I’m always scouring the newspaper for good riffable stories, articles that poke out from the rest, things that hit some of my favorite themes. Piety. Perspective. Poop. And one day a few months ago a headline jumped out at me. “Evacuation Precedes Gas Blast,” it said, which certainly struck me as newsworthy, because in my experience the evacuation comes just after the gas blast. I was soon disappointed to learn that the article was about a terrible explosion in Massachusetts that flattened a strip club. I can’t even visualize that. Seems like it would be hard to do.

All was not lost, however. A few pages later, there was a photo of a young lad with his ear glued to a fart simulator. Bingo! He was attending the Grossology exhibit at our science museum, celebrating everything that smells, toots, crusts over, or slides out of you. Well, we just had to go, as it were. This is not your father’s science museum, with its cheesy dioramas, rock collections, and gigantic murals depicting every known dinosaur arrayed in front of a mandatory set of volcanoes. Here, children could climb a wall of zits. Or go all the way inside of a nose, something many of them have trained for their whole lives. The little boogers were everywhere.

The Wall Of Zits

In the giant nose, we learn that snot is produced in order to protect the lungs. Snot catches random particles and pollutants before they can be inhaled all the way. It’s a slick system. Cilia move the snot along until it is flushed away. Eventually. By sliding it down our throats at the rate of about a liter a day. Funny thing: if someone gave you a bucket of warm dirty snot, you probably wouldn’t drink it even if you knew you were the snot donor and had banked it yourself. But apparently we’re doing that all the time. It’s sort of like the phone and cable fees. They’re being siphoned out of our wallets more or less continuously in small quantities that we don’t even notice. If we just got hit up annually with a $400 fee labeled “chump charge,” we might make more of a fuss. Same way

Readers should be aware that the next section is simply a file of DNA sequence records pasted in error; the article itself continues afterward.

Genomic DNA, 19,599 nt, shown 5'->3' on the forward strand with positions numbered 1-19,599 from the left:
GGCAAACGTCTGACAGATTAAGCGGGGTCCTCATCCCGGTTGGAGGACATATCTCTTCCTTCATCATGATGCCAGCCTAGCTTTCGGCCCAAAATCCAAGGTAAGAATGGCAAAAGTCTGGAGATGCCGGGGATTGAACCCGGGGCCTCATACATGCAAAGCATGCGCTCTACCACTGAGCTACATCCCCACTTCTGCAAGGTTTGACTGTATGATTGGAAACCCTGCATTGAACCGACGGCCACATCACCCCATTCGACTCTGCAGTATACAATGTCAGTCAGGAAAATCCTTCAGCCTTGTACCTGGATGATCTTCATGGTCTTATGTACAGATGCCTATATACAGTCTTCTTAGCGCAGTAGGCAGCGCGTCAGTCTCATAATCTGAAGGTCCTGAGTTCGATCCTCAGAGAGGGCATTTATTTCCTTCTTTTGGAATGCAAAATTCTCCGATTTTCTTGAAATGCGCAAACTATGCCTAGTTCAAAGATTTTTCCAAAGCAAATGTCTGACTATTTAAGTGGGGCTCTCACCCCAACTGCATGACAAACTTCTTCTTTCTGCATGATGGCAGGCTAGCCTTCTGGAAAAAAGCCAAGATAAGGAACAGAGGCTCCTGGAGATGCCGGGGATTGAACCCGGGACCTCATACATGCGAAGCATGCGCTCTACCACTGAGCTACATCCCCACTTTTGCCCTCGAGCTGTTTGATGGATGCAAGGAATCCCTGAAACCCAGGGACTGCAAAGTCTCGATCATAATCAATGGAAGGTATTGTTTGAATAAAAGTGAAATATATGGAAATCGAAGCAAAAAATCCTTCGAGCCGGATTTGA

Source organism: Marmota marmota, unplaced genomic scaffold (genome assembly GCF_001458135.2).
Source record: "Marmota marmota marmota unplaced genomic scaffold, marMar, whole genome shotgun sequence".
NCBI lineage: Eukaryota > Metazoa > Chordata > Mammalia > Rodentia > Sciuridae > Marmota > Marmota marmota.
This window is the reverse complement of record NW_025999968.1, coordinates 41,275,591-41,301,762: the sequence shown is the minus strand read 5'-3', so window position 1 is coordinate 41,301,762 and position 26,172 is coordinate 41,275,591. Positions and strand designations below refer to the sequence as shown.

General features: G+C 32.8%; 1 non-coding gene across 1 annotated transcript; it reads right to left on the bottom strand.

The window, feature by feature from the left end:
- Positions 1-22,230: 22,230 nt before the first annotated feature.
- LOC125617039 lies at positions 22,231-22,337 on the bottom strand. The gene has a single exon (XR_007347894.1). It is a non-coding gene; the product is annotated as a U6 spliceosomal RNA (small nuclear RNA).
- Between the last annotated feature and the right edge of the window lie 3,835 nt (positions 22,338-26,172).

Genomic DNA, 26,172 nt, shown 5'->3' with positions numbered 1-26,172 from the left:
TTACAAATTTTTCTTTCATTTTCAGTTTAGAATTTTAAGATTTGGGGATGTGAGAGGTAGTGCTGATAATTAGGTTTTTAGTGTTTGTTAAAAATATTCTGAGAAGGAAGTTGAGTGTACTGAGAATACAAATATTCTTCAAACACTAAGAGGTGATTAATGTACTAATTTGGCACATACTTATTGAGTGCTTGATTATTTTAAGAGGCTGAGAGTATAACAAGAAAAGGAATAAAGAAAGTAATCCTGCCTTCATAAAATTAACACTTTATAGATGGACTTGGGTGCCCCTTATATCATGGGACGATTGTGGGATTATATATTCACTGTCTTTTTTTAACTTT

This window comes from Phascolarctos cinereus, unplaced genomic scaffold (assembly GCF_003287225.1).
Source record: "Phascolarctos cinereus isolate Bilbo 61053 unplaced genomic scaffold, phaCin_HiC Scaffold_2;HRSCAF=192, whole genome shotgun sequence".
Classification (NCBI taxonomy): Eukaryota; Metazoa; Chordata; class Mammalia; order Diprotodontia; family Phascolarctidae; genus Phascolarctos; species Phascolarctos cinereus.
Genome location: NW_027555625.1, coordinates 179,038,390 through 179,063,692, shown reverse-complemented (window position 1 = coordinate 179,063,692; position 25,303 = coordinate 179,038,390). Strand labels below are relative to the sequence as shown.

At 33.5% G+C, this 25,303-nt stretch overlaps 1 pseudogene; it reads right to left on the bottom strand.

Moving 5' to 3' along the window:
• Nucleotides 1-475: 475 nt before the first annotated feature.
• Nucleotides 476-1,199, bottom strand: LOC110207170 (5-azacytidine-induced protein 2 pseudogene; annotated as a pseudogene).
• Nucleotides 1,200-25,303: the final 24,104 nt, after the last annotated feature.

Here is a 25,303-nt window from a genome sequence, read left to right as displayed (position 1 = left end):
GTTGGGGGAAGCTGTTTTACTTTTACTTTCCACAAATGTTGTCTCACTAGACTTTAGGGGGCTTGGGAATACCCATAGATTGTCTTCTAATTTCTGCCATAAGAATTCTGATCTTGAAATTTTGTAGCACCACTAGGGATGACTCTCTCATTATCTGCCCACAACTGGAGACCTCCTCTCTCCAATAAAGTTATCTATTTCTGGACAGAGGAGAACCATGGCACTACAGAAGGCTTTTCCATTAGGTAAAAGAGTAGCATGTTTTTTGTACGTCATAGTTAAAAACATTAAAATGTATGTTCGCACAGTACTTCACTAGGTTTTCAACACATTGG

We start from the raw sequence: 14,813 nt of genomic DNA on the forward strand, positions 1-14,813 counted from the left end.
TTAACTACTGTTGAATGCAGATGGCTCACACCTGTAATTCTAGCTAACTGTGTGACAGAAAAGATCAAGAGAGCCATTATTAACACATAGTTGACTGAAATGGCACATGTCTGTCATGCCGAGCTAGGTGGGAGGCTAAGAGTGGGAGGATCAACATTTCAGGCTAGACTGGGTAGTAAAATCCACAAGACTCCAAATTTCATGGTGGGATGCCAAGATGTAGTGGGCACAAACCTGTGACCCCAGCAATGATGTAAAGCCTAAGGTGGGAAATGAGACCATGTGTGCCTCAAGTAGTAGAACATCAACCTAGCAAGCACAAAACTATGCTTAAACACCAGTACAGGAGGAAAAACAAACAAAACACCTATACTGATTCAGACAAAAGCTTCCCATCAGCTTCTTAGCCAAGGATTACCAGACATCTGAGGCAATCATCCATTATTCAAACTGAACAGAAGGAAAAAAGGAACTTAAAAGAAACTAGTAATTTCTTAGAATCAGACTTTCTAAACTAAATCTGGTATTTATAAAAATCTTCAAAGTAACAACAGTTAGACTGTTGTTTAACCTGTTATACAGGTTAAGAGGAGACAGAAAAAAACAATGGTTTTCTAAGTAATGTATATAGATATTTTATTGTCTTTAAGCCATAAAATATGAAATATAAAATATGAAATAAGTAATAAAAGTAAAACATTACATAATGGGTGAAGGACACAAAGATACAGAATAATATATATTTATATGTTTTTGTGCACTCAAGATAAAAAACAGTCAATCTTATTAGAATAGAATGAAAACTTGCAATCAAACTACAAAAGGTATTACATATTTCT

with snot.

Adults were enchanted also. “This is right up our alley,” the newspaper quoted a visiting mother, although she was probably referring to the intestine exhibit. There was an entire gastro-intestinal tract set up for kids to slide through, and a lot of information, almost more than a person could digest. “You must be this tasty to enter,” the sign said (oh, I wish it had), and enter they did. And exit. Cute little shits they were.

But the star attraction was the flatulence display. Here a group of avid youngsters was allowed to play with a series of stretchy rubber gaskets mounted on air tubes, and they were encouraged to regulate the air and stretchiness to produce the grand human fart repertoire: the splendid variety of fart noises we are capable of, depending on embouchure, tension, volume, and pressure. I felt encouraged for America. These were our future scientists! Or possibly postal employees. Either way, proud.

Thanks again to those who have pledged to sponsor me in my upcoming Birdathon! Y’all are too cool. Proceeds go to the good work of the Portland Audubon Society. And I wrote a poem for the occasion.